The LSE – Held to Account, part 2

The LSE – Held to Account, part 2

Shami Chakrabarti, the Director of Liberty, which supposedly supports freedom of speech, has maintained a studied silence in the case of embattled LSE lecturer and alleged racist Satoshi Kanazawa.

But Dr Kanazawa is not the only person to have been accused of damaging the reputation of the LSE. The record shows that the Director of Liberty was present at a Council meeting of the School on 20th October 2009 when the propriety of taking money from Libya was considered. (The gift had been officially accepted by the Council on 23 June 2009, at a meeting Chakrabarti did not attend.) See

In the meantime, the LSE’s governing body had received a dissenting note from Professor Fred Halliday, an expert on the Middle East, which advised against acceptance of the donation. But David Held informed the Council that “having trawled traditional media and the blogosphere, no evidence had been found that LSE’s links with Libya had attracted criticism…” He also pointed out that with the exception of Professor Halliday, no member of the School community had questioned the decision to take money from Libya. The Council then resolved that the gift to the Centre of Global Governance, co-directed by David Held, should stand.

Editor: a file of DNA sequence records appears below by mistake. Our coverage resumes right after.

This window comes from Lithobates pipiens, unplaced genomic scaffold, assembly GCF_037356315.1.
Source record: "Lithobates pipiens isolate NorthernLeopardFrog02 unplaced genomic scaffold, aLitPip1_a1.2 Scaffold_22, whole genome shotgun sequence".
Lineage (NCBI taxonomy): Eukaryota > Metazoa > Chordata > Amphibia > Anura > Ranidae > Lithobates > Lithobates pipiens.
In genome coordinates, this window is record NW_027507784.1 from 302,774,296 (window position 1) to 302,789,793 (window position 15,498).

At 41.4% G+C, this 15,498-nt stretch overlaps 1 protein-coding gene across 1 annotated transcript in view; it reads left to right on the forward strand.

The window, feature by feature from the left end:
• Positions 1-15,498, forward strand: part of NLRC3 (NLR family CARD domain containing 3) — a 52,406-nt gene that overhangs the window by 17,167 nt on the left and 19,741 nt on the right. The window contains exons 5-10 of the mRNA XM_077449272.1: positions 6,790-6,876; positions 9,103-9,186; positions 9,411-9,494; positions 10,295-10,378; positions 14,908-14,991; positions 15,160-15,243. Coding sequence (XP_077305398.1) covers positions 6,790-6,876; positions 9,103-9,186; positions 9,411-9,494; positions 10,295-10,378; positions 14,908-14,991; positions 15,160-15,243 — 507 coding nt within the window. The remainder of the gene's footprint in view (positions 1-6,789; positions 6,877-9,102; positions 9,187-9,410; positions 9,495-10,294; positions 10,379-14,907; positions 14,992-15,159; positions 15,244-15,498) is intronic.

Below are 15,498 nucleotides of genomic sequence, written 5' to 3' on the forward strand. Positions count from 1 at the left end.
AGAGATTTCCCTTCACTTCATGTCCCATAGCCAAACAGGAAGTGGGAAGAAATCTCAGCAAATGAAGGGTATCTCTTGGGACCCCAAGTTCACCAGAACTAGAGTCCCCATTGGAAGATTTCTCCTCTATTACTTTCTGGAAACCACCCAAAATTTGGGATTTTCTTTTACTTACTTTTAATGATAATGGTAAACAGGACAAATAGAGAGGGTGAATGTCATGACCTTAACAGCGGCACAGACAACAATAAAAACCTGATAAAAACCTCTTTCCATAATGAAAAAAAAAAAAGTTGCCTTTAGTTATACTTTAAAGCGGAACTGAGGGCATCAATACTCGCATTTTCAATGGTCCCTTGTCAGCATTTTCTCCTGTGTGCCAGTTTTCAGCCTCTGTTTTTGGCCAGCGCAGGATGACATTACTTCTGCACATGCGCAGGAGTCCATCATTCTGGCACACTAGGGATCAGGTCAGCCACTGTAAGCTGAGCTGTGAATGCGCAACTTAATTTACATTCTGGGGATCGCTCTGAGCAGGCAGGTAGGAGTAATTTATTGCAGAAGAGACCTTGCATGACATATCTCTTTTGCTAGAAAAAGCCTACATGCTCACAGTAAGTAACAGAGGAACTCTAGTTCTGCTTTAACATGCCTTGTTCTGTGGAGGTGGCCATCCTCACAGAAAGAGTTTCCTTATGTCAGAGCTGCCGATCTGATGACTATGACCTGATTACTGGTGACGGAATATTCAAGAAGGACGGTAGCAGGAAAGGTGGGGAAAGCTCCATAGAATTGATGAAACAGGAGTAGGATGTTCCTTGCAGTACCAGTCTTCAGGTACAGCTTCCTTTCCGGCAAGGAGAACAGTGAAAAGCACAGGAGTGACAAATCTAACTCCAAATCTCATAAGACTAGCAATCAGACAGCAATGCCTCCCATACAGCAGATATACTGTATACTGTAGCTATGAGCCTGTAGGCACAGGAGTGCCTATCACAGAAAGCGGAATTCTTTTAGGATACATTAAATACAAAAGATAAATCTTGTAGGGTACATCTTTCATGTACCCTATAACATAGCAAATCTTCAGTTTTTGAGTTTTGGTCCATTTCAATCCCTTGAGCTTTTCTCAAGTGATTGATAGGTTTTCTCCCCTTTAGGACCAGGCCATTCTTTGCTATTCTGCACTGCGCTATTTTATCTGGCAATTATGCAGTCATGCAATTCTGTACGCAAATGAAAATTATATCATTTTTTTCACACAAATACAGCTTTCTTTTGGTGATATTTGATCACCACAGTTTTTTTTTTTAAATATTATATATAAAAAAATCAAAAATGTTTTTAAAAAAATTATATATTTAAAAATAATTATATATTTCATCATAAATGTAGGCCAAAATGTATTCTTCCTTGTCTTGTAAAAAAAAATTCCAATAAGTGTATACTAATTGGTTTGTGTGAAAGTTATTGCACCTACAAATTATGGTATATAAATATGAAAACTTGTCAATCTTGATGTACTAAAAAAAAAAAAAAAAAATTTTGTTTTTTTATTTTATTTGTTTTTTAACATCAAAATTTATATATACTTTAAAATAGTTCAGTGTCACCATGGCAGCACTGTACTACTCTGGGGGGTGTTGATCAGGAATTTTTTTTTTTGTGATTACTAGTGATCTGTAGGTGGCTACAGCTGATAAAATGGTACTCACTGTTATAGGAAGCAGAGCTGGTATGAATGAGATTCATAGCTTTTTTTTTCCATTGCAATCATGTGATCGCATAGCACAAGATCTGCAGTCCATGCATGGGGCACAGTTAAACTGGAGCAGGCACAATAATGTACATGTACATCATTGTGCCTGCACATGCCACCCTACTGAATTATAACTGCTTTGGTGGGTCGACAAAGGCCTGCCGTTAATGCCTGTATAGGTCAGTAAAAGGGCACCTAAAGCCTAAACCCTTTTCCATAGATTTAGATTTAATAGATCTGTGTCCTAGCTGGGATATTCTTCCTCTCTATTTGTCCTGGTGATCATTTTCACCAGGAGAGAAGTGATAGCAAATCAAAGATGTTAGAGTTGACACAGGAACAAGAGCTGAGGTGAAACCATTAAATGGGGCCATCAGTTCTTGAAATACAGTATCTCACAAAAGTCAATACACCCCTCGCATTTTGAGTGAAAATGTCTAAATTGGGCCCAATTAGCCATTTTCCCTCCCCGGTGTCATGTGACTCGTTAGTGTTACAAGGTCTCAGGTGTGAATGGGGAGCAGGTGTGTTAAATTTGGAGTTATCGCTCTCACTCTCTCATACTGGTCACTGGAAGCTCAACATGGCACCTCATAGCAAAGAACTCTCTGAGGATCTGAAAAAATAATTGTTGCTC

In other words, Ms Chakrabarti had an opportunity to demand the return of the gift from the Foundation chaired by Dr Saif al-Islam Gaddafi but she failed to take it.

Evidently, some are held to account for their action or inaction, some are not. And bizarrely, Shami Chakrabarti, in her capacity as a governor of the LSE, may eventually sit in judgement over Dr Kanazawa. Leslie Jones, 11 June 2011





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